Absolute, or true, neutral creatures view everything which exists as an integral, necessary part or function of the entire cosmos. Each thing exists as a part of the whole, one as a check or balance to the other, with life necessary for death, happiness for suffering, good for evil, order for chaos, and vice versa. Nothing must ever become predominant or out of balance. Within this naturalistic ethos, humankind serves a role also, just as all other creatures do. They may be more or less important, but the neutral does not concern himself or herself with these considerations except where it is positively determined that the balance is threatened. Absolute neutrality is in the central or fulcrum position quite logically, as
the neutral sees all other alignments as parts of a necessary whole. This alignment is the narrowest in scope.[/sblock]

This is different from the 2nd ed AD&D notion of true neutral = actively maintaining the balance of power between aligned forces. And we don't see the ridiculous I must do evil because the paladins have been winning lately nonsense. Rather, the original AD&D conception of the true neutral outlook is as a naturallistic one: human agency is a threat to the balance. So the goal isn't to exert agency in order to counteract others' agency, but is to avoid the exercise of agency, so as to allow nature to take its course.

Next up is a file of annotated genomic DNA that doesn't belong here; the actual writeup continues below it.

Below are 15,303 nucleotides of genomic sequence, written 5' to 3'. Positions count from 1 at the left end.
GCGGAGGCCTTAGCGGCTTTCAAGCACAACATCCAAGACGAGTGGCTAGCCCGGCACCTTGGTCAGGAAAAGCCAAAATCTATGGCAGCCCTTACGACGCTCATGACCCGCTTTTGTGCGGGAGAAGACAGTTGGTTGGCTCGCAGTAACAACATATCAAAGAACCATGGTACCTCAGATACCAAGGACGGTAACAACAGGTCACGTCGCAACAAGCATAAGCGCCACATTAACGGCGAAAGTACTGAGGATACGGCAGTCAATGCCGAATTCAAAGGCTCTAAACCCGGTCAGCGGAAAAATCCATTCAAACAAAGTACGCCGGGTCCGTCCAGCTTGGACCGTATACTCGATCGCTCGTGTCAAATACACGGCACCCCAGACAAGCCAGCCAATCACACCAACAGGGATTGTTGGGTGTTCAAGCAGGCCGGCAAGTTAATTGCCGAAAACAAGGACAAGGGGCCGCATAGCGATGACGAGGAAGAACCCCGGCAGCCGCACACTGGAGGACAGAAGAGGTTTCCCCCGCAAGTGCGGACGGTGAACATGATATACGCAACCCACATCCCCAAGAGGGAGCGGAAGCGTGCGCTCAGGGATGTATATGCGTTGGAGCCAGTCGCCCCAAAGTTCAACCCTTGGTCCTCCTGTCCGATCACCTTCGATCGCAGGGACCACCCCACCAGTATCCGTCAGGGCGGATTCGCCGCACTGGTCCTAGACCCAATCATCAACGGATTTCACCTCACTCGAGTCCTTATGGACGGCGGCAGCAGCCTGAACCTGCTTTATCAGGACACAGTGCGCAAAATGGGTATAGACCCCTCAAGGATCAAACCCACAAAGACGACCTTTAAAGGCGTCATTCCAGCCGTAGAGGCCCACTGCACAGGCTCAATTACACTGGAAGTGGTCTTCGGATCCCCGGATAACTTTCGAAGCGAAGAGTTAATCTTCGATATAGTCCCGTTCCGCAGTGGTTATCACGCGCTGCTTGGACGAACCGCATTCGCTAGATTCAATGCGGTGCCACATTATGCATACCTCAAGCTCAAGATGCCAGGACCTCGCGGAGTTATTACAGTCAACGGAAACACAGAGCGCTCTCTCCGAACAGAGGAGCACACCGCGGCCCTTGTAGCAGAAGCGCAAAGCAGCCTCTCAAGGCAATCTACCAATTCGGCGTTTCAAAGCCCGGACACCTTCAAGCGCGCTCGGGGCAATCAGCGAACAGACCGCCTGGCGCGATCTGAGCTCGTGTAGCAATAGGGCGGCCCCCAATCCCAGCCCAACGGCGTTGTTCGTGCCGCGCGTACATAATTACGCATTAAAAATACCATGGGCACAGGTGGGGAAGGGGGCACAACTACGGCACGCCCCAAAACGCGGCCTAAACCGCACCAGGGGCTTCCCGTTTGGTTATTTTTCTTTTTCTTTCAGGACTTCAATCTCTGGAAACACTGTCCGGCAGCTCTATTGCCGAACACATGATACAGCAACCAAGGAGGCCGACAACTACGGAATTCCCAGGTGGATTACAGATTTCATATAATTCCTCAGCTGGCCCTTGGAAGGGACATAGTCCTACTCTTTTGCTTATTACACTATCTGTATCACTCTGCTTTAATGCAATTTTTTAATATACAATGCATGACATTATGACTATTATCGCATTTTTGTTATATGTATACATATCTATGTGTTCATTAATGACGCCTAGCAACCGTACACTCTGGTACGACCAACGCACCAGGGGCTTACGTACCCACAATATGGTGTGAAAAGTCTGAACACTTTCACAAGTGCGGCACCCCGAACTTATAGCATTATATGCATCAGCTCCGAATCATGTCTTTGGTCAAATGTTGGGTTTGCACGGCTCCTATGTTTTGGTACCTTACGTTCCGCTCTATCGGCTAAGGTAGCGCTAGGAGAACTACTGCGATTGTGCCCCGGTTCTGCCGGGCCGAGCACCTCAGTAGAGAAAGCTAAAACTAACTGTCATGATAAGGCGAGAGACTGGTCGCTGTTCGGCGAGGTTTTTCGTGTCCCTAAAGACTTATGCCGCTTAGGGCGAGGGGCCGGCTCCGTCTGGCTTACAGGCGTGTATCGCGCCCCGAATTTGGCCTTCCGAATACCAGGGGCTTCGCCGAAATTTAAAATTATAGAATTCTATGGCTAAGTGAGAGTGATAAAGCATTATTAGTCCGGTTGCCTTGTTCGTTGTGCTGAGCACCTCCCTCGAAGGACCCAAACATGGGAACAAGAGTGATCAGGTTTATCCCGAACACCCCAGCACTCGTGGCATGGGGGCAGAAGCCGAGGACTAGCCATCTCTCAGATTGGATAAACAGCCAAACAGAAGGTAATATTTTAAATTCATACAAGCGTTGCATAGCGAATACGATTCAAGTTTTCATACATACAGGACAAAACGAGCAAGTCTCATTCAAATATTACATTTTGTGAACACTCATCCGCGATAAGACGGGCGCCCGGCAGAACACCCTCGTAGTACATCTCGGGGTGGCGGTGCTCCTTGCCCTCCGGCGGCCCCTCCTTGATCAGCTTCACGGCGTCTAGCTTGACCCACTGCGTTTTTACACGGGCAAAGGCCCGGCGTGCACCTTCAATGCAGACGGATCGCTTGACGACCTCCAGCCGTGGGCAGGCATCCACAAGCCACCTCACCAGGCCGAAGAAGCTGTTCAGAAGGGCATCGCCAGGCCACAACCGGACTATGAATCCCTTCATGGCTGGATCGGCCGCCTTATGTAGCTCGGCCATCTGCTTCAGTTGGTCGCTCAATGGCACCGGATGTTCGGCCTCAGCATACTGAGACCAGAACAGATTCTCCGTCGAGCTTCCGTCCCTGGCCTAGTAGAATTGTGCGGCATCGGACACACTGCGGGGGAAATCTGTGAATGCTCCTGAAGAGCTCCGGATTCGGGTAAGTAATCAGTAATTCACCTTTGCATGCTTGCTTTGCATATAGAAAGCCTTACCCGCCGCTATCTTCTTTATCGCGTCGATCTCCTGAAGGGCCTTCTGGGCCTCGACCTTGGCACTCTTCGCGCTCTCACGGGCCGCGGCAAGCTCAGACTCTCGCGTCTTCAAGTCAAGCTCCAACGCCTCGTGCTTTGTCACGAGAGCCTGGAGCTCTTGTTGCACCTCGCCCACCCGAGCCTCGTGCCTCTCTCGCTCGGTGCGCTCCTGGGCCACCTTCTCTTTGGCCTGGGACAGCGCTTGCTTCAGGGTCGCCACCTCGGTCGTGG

The contrast beteween the TN druid and the good character, therefore, is not in what they hope for - of course both prefer a world in which there is less suffering, more truth and beauty, etc - but in their view of what is to be done. The good character believes that human agency can improve things, and that humans therefore have a duty to act, and thus the good character will tend to regard the TN as (at best) too passive and (at worst) as cynical or uncaring.

I think there are clear examples of this sort of outlook to be found in real-world religous and philosophical traditions, but for reasons of board rules I'll refrain from naming them.

This understanding of the TN outlook tends to make it not a very good alignment for a typical PC: it's the outlook of hermits, a certain sort of prophet, a certain sort of mentor, etc. As a PC alignment/orientation, it could work if the druid was played as an aspect of nature, working (but without agency) to blunt the unbalancing effects of others' agency.

There is the following passage on p 21 of the PHB which I think is, on its surface, in tension with the general tenor of true neutrality:

If druids observe any creature destroying their charges, the druids are unlikely to risk their lives to prevent the destruction. Rather, it is probable that the druids will seek retribution and revenge at a later date as opportunity presents itself.​

I think this only makes sense if we see (and if we take the druids to regard themselves) as aspects of nature working itself out. Again, this might be a way of setting up a TN PC.